Many London rabbanim, relatives, and old friends I hadn’t seen in years came to our hospital room and held a 24-hour Tehillim vigil for her recovery.
I was told that also in Australia and Antwerp, dozens of shuls had announced a yom tefillah on behalf of Talia bas Chana Leah. Back in Eretz Yisrael, my talmidim from yeshivah had organized a yom tefillah at the Kosel.
At the Kosel, someone proposed changing Tali’s name, a suggestion that had also been made by various rabbanim in London. One of my talmidim phoned me and asked permission to make the name change. I was inclined to agree.
But Reb Jackie, who had been sitting near me and heard the conversation, intervened. “Before you do anything drastic, don’t forget that Rav Shach doesn’t recommend changing a name.”
This gave me pause, and I told my talmidim that I would call them back in half an hour.
I phoned my brother-in-law, and sent him to Rav Shach to personally clarify the matter. “Tell Rav Shach that he’s the only person I trust with my she’eilos,” I said.
Rav Shach’s answer was unequivocal. “Tell him not to make a name change,” he told my brother-in-law. Then he added, “I promise that his daughter will be cured.”
When Reb Jackie heard this, he stood up and started to dance.
“Didn’t you hear?” he said in answer to my questioning look. “Rav Shach promised! I’m a regular ‘customer’ of Rav Shach, and I’ve heard him giving brachos for a refuah sheleimah many times, but an outright promise? That I never heard before! Now I have no doubt that Tali will get better. How can I not dance?”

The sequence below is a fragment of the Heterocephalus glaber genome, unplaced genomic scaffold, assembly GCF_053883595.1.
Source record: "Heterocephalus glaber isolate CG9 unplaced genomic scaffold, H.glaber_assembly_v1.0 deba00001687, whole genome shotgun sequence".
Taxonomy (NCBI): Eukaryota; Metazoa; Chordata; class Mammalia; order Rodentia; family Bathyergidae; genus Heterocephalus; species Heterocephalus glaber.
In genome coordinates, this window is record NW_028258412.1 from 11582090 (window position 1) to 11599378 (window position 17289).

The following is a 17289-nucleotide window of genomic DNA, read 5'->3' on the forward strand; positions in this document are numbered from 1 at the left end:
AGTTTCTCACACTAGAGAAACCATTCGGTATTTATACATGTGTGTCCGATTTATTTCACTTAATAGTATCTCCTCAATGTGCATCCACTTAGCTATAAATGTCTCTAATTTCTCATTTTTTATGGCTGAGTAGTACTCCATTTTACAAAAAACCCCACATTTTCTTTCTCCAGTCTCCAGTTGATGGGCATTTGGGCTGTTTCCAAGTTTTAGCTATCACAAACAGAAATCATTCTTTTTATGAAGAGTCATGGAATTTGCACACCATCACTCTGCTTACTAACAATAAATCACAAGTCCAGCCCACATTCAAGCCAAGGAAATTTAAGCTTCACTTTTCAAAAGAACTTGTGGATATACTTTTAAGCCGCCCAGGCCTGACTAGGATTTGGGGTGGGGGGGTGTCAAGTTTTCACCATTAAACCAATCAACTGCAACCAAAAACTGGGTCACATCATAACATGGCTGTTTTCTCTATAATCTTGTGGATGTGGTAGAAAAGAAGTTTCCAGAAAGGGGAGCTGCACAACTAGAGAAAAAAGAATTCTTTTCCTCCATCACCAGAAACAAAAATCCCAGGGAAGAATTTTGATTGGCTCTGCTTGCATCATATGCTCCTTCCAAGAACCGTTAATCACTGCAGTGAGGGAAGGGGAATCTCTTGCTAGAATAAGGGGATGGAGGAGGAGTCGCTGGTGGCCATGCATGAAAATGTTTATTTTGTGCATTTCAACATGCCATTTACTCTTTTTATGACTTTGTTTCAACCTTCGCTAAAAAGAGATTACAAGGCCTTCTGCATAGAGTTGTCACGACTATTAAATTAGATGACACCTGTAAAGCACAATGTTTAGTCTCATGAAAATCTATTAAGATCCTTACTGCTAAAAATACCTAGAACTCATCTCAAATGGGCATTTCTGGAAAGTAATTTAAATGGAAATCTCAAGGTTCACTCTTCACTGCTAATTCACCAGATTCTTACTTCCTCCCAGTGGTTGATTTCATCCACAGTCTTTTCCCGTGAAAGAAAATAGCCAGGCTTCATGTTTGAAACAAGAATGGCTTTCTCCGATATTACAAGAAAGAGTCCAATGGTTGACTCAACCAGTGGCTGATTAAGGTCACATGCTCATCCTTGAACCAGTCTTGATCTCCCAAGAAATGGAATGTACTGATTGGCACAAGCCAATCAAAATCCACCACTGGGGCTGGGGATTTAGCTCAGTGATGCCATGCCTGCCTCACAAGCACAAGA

On our eighth day in England, an attending doctor brought us the good news that a compatible liver was on its way to the hospital but warned that a few hours had elapsed since it had been harvested.
“We’ll need a lot of luck to ensure the liver is still usable,” he said, advising us to double down on our tefillos. “It’s plain to see, your prayers are working!”
During the surgery, the hospital designated another room for the many women who had come to recite Tehillim, including Rebbetzin Jacobovits, wife of the UK chief rabbi, and Rebbetzin Erlanger from Lucerne. It seemed that all of Jewish London was davening for my daughter’s recovery. I was told that even the dayanim of the London Beis Din had taken a break to recite Tehillim.
Several hours later, near the end of the operation, the head surgeon called my wife and me to the door. We were terrified.
“I never come out of the operating theater in the middle of surgery,” he said, “but I made an exception here, knowing how many people are waiting to hear some news. Your daughter’s liver was completely deteriorated, and it’s a miracle she’s still alive. But we were very concerned because the liver arrived at such a late stage.
“I want to tell you,” he continued, “that I’ve done over a thousand transplants in the course of my career, and this is one of the most successful, for sure in the top three!”
Before I could digest the incredible news, I saw Reb Jackie Levinson, the man without whom none of this would have been possible, dancing and singing, “In the zechus of Rav Shach!”
Tali once told me that she believes the reason for the miraculous success of her operation was due to the tremendous kiddush Hashem that ensued, with so many men, women, and children across the globe davening for her recovery.
The outpouring of love and devotion that we received from people we didn’t know really was amazing and heartwarming. Once, while Tali was still recovering and I was taking her out in a wheelchair, we went past a cheder in Golders Green just when the children were on their way home. Someone must have pointed out to them who we were because they all cried out, “Talia bas Chana Leah for a refuah sheleimah!”
Even the non-Jews had been rooting for Tali, and they flashed us a “V” for victory sign as we passed by.
After the surgery, which was on Rosh Chodesh Av, my wife returned home to our children, but Tali needed a lot of follow-up care. I ended up staying with her in London for several months. Only by Chanukah had her condition stabilized enough for her to return home to Eretz Yisrael.